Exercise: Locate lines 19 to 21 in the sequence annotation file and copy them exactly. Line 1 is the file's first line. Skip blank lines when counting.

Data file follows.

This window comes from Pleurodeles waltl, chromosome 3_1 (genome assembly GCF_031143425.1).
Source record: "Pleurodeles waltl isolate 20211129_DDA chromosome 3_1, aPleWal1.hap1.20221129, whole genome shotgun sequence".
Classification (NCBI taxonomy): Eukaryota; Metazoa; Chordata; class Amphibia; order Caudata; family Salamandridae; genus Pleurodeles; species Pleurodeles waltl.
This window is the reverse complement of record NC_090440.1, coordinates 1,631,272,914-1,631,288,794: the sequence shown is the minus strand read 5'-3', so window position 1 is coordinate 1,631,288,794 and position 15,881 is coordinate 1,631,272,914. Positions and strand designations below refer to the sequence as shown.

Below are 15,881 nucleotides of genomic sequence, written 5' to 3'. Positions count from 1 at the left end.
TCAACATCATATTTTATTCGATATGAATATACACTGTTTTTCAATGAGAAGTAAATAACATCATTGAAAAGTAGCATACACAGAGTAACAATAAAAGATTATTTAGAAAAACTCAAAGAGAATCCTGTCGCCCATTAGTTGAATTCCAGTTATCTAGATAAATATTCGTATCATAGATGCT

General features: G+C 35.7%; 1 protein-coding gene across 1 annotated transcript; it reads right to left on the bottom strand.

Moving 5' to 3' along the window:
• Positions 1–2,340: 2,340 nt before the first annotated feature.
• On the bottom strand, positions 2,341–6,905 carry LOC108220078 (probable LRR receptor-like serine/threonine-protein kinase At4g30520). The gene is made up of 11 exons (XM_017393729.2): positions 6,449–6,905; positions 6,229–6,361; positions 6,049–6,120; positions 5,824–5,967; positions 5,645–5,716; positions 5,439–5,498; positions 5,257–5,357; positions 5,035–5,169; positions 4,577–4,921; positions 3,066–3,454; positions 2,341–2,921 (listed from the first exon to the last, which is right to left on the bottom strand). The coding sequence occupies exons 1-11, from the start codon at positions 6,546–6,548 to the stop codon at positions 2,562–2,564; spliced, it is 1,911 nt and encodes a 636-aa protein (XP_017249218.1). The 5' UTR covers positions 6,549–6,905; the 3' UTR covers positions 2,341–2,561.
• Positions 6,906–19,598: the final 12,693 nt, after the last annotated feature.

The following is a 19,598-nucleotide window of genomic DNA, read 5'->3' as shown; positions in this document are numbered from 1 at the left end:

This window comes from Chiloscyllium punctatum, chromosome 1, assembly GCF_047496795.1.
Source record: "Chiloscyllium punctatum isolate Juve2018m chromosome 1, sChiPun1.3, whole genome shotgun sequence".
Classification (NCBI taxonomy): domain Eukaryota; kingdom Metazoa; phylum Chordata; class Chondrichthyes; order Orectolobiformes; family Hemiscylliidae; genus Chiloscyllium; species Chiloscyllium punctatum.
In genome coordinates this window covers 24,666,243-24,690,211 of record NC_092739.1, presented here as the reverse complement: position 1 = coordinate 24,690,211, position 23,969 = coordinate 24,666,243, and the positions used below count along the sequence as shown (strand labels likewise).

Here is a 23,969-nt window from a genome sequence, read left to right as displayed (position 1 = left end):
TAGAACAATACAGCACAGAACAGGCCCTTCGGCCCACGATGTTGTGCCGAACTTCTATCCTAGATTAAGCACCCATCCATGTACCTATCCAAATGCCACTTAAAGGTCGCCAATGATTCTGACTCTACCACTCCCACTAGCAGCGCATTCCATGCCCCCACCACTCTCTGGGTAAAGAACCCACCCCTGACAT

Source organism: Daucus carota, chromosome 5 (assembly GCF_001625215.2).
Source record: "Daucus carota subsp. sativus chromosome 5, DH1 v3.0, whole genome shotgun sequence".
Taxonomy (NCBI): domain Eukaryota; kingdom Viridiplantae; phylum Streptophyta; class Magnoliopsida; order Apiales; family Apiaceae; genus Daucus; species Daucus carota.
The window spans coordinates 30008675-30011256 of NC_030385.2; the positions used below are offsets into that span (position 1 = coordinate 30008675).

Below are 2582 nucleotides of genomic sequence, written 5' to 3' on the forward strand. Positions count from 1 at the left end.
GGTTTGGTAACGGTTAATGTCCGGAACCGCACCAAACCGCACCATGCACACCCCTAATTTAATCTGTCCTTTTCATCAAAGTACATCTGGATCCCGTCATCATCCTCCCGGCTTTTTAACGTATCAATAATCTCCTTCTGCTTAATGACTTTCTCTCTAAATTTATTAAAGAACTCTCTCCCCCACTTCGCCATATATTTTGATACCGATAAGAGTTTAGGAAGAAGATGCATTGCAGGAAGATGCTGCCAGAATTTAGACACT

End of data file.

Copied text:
Source organism: Daucus carota, chromosome 5 (assembly GCF_001625215.2).
Source record: "Daucus carota subsp. sativus chromosome 5, DH1 v3.0, whole genome shotgun sequence".
Taxonomy (NCBI): domain Eukaryota; kingdom Viridiplantae; phylum Streptophyta; class Magnoliopsida; order Apiales; family Apiaceae; genus Daucus; species Daucus carota.